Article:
Heartbreaking: Reflecting on her first Christmas without Derek, Kate told her GMB co-presenter Ben Shepherd on air: ‘It was tough. I knew it was going to be tough’
A timeline of Derek’s coronavirus battle
Kate revealed she and Prince Charles had got ‘relatively close’ at the Prince’s Trust Awards on March 11 – Charles was diagnosed with coronavirus in mid-March.
She said: ‘Around the 29/30 March, I came home came in and said [to Derek] ‘god you look ill.’
‘He said he had a headache, numbness in his right hand, and was struggling to breathe,
‘I rang Dr Hilary (Jones) and tried to get through, he talked to Derek. He said put me back on, I think you need to call an ambulance’
Derek, 52, was taken into hospital on March 30 and remained in an unresponsive condition.
Kate and her children isolated at home after she displayed ‘mild symptoms’.
Kate said: ‘Derek remains in intensive care and is still very ill. I’m afraid it remains an excruciatingly worrying time.
‘I’m afraid he is still in a deeply critical condition, but he is still here, which means there is hope.’
Kate said: ‘The journey for me and my family seems to be far from over as every day my heart sinks as I learn new and devastating ways this virus has more battles for Derek to fight.
‘But he is still HERE & so there is still hope.’
That month, Kate and her family took part in the final clap for carers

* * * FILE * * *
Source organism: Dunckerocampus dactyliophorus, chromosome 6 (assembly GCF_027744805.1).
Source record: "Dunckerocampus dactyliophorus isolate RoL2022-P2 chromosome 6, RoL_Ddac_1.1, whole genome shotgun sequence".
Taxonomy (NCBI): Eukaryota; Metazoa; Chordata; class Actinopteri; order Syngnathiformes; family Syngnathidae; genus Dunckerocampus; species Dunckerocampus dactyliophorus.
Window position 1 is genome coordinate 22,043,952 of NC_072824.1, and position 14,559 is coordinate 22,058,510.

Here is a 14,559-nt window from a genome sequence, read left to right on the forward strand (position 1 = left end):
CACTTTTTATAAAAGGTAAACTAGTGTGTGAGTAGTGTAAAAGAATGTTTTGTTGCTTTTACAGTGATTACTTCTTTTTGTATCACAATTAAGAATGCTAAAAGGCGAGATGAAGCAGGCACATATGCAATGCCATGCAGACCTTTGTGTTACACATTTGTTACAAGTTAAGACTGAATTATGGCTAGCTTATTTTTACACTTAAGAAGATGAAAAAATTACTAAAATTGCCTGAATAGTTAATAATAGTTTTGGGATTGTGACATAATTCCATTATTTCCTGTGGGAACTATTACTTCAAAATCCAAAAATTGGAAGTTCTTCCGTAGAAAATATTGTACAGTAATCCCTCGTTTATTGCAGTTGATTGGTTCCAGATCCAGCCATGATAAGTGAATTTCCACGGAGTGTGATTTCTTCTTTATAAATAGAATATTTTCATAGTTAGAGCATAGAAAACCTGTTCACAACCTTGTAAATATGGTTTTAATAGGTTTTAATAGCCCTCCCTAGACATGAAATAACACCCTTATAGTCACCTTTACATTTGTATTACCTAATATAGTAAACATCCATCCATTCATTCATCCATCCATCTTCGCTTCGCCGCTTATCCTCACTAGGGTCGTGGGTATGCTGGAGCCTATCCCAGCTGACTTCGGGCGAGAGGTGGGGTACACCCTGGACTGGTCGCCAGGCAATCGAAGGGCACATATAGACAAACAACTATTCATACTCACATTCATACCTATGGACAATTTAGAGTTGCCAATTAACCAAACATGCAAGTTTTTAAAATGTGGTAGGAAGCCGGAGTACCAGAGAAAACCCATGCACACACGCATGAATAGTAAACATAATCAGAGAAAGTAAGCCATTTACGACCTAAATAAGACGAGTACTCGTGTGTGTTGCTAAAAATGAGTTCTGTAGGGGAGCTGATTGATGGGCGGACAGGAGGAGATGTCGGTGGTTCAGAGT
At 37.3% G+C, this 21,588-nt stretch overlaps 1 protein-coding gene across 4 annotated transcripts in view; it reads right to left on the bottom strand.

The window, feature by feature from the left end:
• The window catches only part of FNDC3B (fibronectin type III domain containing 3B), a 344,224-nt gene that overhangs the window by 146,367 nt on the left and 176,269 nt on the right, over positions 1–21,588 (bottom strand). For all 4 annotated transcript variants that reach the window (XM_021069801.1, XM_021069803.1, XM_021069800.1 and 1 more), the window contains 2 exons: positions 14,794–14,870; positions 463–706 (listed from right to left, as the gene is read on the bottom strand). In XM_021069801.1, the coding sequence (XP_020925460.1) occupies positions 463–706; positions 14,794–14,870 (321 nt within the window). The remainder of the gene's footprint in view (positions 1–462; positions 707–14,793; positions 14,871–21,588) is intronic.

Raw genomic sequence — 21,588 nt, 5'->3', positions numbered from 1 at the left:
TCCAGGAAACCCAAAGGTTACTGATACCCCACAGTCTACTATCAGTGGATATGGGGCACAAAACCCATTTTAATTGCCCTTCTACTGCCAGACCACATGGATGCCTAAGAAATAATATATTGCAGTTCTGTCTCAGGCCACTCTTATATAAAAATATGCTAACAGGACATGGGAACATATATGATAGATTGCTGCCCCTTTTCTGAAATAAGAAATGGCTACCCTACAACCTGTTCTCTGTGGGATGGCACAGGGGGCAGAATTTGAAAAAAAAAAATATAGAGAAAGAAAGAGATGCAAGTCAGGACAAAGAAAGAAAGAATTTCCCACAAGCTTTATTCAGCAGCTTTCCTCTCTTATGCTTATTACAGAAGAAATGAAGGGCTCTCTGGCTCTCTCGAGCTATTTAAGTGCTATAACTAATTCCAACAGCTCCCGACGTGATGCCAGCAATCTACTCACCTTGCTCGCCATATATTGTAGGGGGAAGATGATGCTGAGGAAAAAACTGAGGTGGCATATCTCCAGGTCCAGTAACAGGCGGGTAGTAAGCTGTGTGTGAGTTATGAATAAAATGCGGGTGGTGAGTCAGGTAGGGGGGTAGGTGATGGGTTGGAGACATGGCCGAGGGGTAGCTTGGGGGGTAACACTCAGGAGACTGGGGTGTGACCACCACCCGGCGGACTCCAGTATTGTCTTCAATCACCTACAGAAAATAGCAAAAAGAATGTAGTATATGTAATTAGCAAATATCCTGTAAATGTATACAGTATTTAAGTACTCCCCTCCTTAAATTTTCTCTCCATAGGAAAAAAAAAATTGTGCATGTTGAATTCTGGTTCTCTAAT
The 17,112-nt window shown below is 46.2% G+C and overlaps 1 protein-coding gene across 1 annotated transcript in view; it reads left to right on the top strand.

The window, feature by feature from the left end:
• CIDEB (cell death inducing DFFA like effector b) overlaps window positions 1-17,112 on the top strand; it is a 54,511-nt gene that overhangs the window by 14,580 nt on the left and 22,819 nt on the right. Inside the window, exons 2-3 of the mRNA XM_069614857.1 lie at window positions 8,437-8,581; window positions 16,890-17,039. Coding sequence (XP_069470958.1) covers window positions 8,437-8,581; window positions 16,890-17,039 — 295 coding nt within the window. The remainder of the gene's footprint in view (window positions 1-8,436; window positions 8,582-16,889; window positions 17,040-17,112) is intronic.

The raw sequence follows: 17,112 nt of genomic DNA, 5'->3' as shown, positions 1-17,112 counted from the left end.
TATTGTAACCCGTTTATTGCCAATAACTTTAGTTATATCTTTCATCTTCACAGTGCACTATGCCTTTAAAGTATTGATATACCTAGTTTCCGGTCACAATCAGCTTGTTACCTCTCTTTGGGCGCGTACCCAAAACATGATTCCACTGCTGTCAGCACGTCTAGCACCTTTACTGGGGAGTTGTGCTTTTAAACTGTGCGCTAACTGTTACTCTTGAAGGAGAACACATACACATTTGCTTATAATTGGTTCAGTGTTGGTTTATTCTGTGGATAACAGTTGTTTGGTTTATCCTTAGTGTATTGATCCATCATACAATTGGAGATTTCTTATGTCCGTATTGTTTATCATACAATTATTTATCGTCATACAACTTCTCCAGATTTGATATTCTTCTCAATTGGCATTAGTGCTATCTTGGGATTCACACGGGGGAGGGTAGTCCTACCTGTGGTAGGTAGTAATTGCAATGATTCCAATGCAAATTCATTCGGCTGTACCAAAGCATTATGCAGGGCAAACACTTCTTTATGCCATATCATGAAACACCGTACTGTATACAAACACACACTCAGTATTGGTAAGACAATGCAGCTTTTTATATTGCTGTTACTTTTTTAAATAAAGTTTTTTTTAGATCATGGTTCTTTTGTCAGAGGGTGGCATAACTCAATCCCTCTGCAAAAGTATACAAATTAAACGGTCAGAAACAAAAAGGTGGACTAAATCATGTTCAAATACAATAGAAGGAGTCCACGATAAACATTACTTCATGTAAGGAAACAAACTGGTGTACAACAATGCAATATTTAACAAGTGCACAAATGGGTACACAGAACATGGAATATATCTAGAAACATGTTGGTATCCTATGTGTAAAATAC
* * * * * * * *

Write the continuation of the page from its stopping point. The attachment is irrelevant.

She said: ‘I’ll never give up on that because Derek’s the love of my life but at the same time I have absolute uncertainty’
On June 5, Kate revealed Derek is now free from coronavirus but continues to fight against the damage inflicted on his body
On July 5, Kate revealed Derek has woken from his coma but he remains in a serious yet critical condition.
On July 8, she announced she would be returning to GMB, after being urged by doctors to ‘get on with life’ during Derek’s recovery.
She added that Derek had ‘opened his eyes’ after waking from his coma, but has been told his recovery could take years.
On July 13, Kate returned to GMB for the first time since Derek was hospitalised.
On July 28, Kate revealed she’d paid an ‘extra emotional’ first visit to Derek, and admitted she’s ‘frustrated’ by his slow progress.
On August 14, Kate reassured GMB viewers that Derek was ‘still with us,’ but it was ‘a waiting game.’
On August 19, Kate revealed she celebrated Derek’s birthday with their two children, and described the day as ‘challenging’ for her family.
At the end of September, Derek reportedly becomes the longest surviving patient with coronavirus after spending 184 days in and out of intensive care.
Kate reveals Derek has lost eight stone during his battle.
The presenter announces she is returning to her Smooth Radio show so Derek can hear her voice.
On October 30 Kate reveals that Derek has spoken for the first time in seven months, saying the word ‘pain’ to his wife, who watched on ‘in tears’ over FaceTime.
Kate says a day later that her husband no longer needs a ventilator to breathe.